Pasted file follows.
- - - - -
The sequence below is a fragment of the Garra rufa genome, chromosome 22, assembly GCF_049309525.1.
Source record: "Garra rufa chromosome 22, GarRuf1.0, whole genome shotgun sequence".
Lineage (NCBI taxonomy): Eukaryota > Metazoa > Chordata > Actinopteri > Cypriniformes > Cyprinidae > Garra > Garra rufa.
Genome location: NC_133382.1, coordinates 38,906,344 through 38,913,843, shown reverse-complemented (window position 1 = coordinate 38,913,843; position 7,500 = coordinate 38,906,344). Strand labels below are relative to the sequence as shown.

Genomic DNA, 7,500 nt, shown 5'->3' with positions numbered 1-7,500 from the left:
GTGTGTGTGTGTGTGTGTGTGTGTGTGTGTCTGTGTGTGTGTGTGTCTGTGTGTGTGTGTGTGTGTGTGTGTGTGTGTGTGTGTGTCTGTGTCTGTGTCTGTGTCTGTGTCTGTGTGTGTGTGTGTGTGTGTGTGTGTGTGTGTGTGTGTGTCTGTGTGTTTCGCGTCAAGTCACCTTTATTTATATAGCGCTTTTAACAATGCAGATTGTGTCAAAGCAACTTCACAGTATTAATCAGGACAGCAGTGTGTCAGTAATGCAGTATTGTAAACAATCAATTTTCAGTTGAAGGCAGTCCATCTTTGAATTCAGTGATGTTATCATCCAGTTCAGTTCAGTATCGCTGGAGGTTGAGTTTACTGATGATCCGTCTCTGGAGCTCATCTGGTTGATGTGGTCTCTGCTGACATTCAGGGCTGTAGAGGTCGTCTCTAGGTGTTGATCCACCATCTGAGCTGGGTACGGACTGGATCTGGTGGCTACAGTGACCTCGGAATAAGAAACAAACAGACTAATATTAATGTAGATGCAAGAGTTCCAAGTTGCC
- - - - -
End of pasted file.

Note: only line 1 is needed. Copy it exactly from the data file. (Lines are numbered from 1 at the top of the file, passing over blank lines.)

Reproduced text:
The sequence below is a fragment of the Garra rufa genome, chromosome 22, assembly GCF_049309525.1.